It’s summer time here in Maine; at least that’s what the calendar tells us. And just what do Mainers do in the summer? They head to camp.
So there you are at camp, playing cards after a day of swimming or hiking, telling family stories and suddenly the electricity goes down in the storm. You feel your way to the cupboard for the candles and light them up.
After the initial shock of darkness, the kids giggle and marvel at the candle glow. Of course, now is the perfect time for someone to start the infamous scary story.
As the story is told, Mom almost recites it in her head as she’s heard it a thousand times. A few minutes in, she starts clearing her throat frequently but as soon as the young girl decides to open the door to see what the noise was, she breaks out into a coughing fit. This not only takes away the full effect of the axe murderer grabbing the young girl, but also sends Mom to the kitchen for some water.
After a bit, she’s better and returns to the scene. The children are huddled up to the nearest grown-up and snuggled in their summer quilts. The girl is now screaming and running for her life through the midnight forest and is about to be captured by her assailant’s well laid trap when Mom’s coughing starts up again. Geeesh!
Off to the kitchen again and in a few minutes she gets to thinking that it might be the candles giving her a problem. They are old after all, and definitely not considered green. She has this same problem when burning kerosene and lamp oil too.
What can she do during an emergency for light? She needs something that is quick to come by, cheap and easy on her respiratory system as well as the environment. Thinking about it and missing all the good fear surrounding this dread-filled story, she heads to the hints section of the camp’s cookbook collection.
One of her grandmothers used to burn fats and a variety of oils for light back in the day so she searches for just how that was done. Ah, it’s found and the secret is revealed.
The answer is olive oil. Did you know that olive oil can burn? It’s a 99% pure renewable fuel that won’t produce smoke or odor.
Did you know that you can make your own olive oil lamp? Here’s what’s needed:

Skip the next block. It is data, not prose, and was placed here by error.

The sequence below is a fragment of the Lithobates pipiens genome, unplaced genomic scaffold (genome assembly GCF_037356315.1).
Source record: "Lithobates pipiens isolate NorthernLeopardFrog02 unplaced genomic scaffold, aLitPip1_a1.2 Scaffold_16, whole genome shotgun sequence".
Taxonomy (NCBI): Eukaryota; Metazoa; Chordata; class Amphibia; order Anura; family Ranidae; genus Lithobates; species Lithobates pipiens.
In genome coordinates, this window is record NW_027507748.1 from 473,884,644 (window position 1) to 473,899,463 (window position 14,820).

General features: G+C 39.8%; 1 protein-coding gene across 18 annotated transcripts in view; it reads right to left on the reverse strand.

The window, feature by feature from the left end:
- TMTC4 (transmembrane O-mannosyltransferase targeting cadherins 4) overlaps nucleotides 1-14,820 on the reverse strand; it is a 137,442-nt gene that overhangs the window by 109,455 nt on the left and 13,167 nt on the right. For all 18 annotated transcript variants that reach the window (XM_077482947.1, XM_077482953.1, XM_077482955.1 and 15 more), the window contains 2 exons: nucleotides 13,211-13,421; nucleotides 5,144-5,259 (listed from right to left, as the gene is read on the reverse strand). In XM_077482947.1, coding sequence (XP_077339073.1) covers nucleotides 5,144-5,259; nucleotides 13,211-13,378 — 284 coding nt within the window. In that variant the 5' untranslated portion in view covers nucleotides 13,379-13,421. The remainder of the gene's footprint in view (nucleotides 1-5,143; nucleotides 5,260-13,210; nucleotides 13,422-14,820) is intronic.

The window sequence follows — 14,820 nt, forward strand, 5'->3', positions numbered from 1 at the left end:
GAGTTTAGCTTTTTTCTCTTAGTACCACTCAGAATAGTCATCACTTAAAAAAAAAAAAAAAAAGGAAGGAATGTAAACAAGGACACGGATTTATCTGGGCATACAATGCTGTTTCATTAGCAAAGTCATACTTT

Grab couple of mason jars and/or a few old glass jelly jars that have a handle.
Flexible steel wire, cut about two times the height of each jar in length.
A wick for each jar. (Yes, every good Mainer has wicks kicking around!)
Shape one end of the wire into a long hook, a tiny bit higher than the height of the jar. Hang the hook over the side of the jar so it holds the wire on the jar and doubles as a handle to pull up the wick for lighting.
Wrap the other end of the wire into a coil to create a wick stand about an inch or two in height that will rest on the bottom of the jar.
Pinch the top of the metal coil onto about 2 inches in length of wick so that about a quarter inch or less of the wick is sticking up above the wire coil. If it’s any longer the wick will smoke. The other end of the wick soaks in the olive oil.
Add enough olive oil to the jar so the level is just under where the wick is pinched by the wire. If it’s any higher, the lamp may go out.
The oil is drawn up the wick where it vaporizes and gets burned by the flame, and just a few ounces of oil will burn for several hours. This is cheaper than most candles.
It’s also safer as the flame is inside the jar and not as exposed. If you use the glass jelly jars with a handle, they’re perfect for carrying from room to room. Very small glass jars can be brought with you when you go camping. Just put the contents in your backpack and set it up when you get there.
Soy and bees wax candles are available but they can be a bit costly. Olive oil is a good economical solution and it provides a nice light. You can also look for Lampante Oil which is olive oil that is not food grade, but instead used for burning in lamps.
If you’d like to add some drama to those thunder clapped nights of scary stories, intensify the experience by infusing your olive oil with herbs, spices or essential oils to nail down that memory in the senses.
Debi A. Davis, co-author of Train The Transcriber, a General Business Transcriber Training Course written by transcribers, for future transcribers. Learn how to be on top of your transcribing game by downloading her popular, free E-series, 21 Transcriber Tips in 21 Days available at => http://www.TrainTheTranscriber.com